reproductive advantage whereby the male could carry more food to enable his
monogamous mate to look after the children. As well as using forelimbs for
tools they could also provide a performance advantage whilst striking and
fighting which could add to the idea of sexual selection (Carrier, 2011). This
concept would be supported by the pelvic changes observed in early hominid
fossils (Grabowski et al., 2011). Other writers also indicate that tool usage
came after bipedalism as Homo only evolved some 2 million years after the
Tanzanian footprints (Hutchinson and Gatesy, 2001).

Hence the evolution of current
bipedalism is largely a specialised adaptation to surroundings and requirements
(Schmitt, 2003) but bipedalism overall is much earlier. For instance, endurance
running is an evolutionary adaptation to surroundings that aids survival and
maximises competitive hunting and gathering potential from a wider area
(Bramble and Lieberman, 2004). The very erect form of bipedalism is that modern
Homo appear to have developed in the
more open semi-arid environment that the earliest hominids wouldn’t have needed
to navigate. This is supported by the change in craniodental morphology and the
suggestion that earlier hominins had smaller brains and made less use of
technology, which restricted their survival in a changing environment
(Dunsworth, 2010). 

 

The main issue is that it is not
possible to know for sure based on fossil evidence from millions of years ago,
or indeed judge whether behavioural changes predated fossil evidence. Fossil
evidence can be patchy and subject to debate about what it relates to. There
are limited fossils of hominids and those that exist are often fragmentary (Schmitt,
2003) so their precise organisation is difficult to ascertain without
assumption. Many records involve a small component of a skeleton, such as a
mandible or temporal bone fragment or partial cranium (Dunsworth, 2010).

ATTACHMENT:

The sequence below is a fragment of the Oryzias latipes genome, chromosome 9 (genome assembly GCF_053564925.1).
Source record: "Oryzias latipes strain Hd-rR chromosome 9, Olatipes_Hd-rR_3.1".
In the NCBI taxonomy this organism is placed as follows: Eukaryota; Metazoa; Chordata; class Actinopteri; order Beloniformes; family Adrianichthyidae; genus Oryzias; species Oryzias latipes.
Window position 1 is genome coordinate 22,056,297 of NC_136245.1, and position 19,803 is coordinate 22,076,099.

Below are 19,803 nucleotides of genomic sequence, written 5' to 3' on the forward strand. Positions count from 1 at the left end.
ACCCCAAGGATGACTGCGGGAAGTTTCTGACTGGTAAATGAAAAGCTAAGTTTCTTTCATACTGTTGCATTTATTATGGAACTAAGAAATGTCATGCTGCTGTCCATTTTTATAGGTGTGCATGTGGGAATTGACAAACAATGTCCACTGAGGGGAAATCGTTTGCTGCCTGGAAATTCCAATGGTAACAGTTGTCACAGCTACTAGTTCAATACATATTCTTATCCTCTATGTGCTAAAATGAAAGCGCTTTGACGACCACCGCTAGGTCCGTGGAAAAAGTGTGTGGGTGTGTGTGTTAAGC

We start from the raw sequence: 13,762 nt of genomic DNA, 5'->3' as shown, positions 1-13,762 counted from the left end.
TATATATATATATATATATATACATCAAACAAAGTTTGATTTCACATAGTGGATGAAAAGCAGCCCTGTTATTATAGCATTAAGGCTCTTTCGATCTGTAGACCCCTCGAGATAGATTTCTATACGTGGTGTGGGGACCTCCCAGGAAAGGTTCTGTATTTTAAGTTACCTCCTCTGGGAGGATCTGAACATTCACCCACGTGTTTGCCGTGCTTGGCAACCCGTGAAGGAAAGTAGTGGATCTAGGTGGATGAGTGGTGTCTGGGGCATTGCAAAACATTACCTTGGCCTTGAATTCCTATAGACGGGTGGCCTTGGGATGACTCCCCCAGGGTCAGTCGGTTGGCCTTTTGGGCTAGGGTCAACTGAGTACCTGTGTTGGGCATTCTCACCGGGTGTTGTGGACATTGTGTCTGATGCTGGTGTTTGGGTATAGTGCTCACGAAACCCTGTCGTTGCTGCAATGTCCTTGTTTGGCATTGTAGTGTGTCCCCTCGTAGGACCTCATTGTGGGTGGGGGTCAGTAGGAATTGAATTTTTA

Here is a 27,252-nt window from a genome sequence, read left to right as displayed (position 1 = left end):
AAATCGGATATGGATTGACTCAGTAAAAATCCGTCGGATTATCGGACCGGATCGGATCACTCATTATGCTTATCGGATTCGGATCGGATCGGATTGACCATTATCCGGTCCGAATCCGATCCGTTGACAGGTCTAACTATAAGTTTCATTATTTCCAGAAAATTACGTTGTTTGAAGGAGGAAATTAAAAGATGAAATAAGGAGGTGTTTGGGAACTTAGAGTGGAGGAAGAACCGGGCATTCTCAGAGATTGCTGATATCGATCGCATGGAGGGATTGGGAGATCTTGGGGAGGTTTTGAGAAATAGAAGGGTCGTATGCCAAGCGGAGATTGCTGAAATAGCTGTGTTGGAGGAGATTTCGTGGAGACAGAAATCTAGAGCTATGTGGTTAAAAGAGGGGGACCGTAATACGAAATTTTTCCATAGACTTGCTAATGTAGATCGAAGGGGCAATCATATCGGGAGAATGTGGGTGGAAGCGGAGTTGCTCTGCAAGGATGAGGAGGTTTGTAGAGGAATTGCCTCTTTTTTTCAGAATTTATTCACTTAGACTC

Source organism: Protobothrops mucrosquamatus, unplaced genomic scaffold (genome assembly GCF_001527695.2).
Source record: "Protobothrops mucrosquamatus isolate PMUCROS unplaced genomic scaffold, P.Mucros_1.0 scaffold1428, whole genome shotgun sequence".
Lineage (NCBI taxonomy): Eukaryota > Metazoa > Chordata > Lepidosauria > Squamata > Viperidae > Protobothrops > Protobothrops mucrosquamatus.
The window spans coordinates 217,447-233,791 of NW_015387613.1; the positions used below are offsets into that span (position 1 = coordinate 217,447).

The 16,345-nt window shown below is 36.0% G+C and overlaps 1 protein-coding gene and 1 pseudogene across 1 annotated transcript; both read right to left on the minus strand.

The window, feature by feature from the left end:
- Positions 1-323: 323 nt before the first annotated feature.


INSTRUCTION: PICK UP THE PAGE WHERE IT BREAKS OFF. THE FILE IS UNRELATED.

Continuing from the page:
Without complete skeletons the link between cranial capacity and bipedal
behaviour cannot be made. If the need to develop bipedally was due to a change
in climate and terrestrial surroundings (fewer trees) rather than for more
sociological reasons such as suggested by Lovejoy (1988), this kind of
information cannot be gleaned from fossil records which show structure not
function.

Different bones may develop in a
varying pattern from modern skeletons so discrepancies from estimates from long
bones compared to flat bones could be genuine or a facet of the estimation
method (Dunsworth, 2010). Another issue is that even if the organism did move
bipedally this may not be the fully upright method of modern humans, but the
more shuffling method of chimpanzees (Hutchinson and Gatesy, 2001). Hence
correlation between observations may exist but this need not indicate
causation, especially as tool usage need not require actual bipedalism, given
that primate can manipulate these with their hindlimbs.

In conclusion, whilst bipedalism has
existed for millennia the reason for its origin cannot be definitively known
due to researchers not being there at the time and having to rely on fossils
which may provide some anatomical record but miss out the reason for that
anatomical change. Likewise, the absence of a complete fossil record means that
conclusions can only ever be based on assumptions and theories and without any
last common ancestor it is not possible to know whether bipedal hominids came
from existing quadruped ancestors or some other unknown origin.